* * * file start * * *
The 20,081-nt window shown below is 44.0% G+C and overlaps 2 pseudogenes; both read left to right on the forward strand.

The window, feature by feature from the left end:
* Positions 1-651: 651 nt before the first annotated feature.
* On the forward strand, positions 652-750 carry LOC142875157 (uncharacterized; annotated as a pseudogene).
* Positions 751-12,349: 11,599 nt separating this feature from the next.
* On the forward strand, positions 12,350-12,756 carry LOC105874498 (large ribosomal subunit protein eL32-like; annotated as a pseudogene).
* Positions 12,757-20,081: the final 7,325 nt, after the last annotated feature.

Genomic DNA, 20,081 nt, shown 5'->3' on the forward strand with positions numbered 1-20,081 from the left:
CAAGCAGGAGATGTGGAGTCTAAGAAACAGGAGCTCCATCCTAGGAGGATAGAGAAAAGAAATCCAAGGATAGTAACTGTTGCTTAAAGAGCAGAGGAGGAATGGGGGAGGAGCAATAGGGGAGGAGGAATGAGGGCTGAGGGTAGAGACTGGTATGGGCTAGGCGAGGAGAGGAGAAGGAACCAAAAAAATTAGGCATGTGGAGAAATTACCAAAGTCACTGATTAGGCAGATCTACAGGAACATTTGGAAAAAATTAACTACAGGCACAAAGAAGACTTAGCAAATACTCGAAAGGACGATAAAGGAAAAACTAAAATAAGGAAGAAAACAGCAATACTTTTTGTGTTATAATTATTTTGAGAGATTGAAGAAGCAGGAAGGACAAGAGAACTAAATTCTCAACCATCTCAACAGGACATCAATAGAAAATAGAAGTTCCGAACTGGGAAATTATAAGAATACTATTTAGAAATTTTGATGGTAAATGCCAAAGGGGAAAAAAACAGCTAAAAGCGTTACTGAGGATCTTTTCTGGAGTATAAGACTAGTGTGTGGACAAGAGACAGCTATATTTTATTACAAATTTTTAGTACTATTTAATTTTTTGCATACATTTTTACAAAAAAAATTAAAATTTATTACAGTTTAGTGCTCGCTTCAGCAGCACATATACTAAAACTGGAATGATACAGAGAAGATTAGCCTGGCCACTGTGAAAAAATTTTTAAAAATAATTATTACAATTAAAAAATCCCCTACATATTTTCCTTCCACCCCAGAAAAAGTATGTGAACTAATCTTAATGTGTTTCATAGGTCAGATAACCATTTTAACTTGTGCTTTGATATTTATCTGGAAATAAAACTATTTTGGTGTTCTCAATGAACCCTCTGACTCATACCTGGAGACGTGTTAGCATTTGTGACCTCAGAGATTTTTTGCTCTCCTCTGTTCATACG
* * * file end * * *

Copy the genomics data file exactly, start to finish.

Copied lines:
The 20,081-nt window shown below is 44.0% G+C and overlaps 2 pseudogenes; both read left to right on the forward strand.

The window, feature by feature from the left end:
* Positions 1-651: 651 nt before the first annotated feature.
* On the forward strand, positions 652-750 carry LOC142875157 (uncharacterized; annotated as a pseudogene).
* Positions 751-12,349: 11,599 nt separating this feature from the next.
* On the forward strand, positions 12,350-12,756 carry LOC105874498 (large ribosomal subunit protein eL32-like; annotated as a pseudogene).
* Positions 12,757-20,081: the final 7,325 nt, after the last annotated feature.

Genomic DNA, 20,081 nt, shown 5'->3' on the forward strand with positions numbered 1-20,081 from the left:
CAAGCAGGAGATGTGGAGTCTAAGAAACAGGAGCTCCATCCTAGGAGGATAGAGAAAAGAAATCCAAGGATAGTAACTGTTGCTTAAAGAGCAGAGGAGGAATGGGGGAGGAGCAATAGGGGAGGAGGAATGAGGGCTGAGGGTAGAGACTGGTATGGGCTAGGCGAGGAGAGGAGAAGGAACCAAAAAAATTAGGCATGTGGAGAAATTACCAAAGTCACTGATTAGGCAGATCTACAGGAACATTTGGAAAAAATTAACTACAGGCACAAAGAAGACTTAGCAAATACTCGAAAGGACGATAAAGGAAAAACTAAAATAAGGAAGAAAACAGCAATACTTTTTGTGTTATAATTATTTTGAGAGATTGAAGAAGCAGGAAGGACAAGAGAACTAAATTCTCAACCATCTCAACAGGACATCAATAGAAAATAGAAGTTCCGAACTGGGAAATTATAAGAATACTATTTAGAAATTTTGATGGTAAATGCCAAAGGGGAAAAAAACAGCTAAAAGCGTTACTGAGGATCTTTTCTGGAGTATAAGACTAGTGTGTGGACAAGAGACAGCTATATTTTATTACAAATTTTTAGTACTATTTAATTTTTTGCATACATTTTTACAAAAAAAATTAAAATTTATTACAGTTTAGTGCTCGCTTCAGCAGCACATATACTAAAACTGGAATGATACAGAGAAGATTAGCCTGGCCACTGTGAAAAAATTTTTAAAAATAATTATTACAATTAAAAAATCCCCTACATATTTTCCTTCCACCCCAGAAAAAGTATGTGAACTAATCTTAATGTGTTTCATAGGTCAGATAACCATTTTAACTTGTGCTTTGATATTTATCTGGAAATAAAACTATTTTGGTGTTCTCAATGAACCCTCTGACTCATACCTGGAGACGTGTTAGCATTTGTGACCTCAGAGATTTTTTGCTCTCCTCTGTTCATACG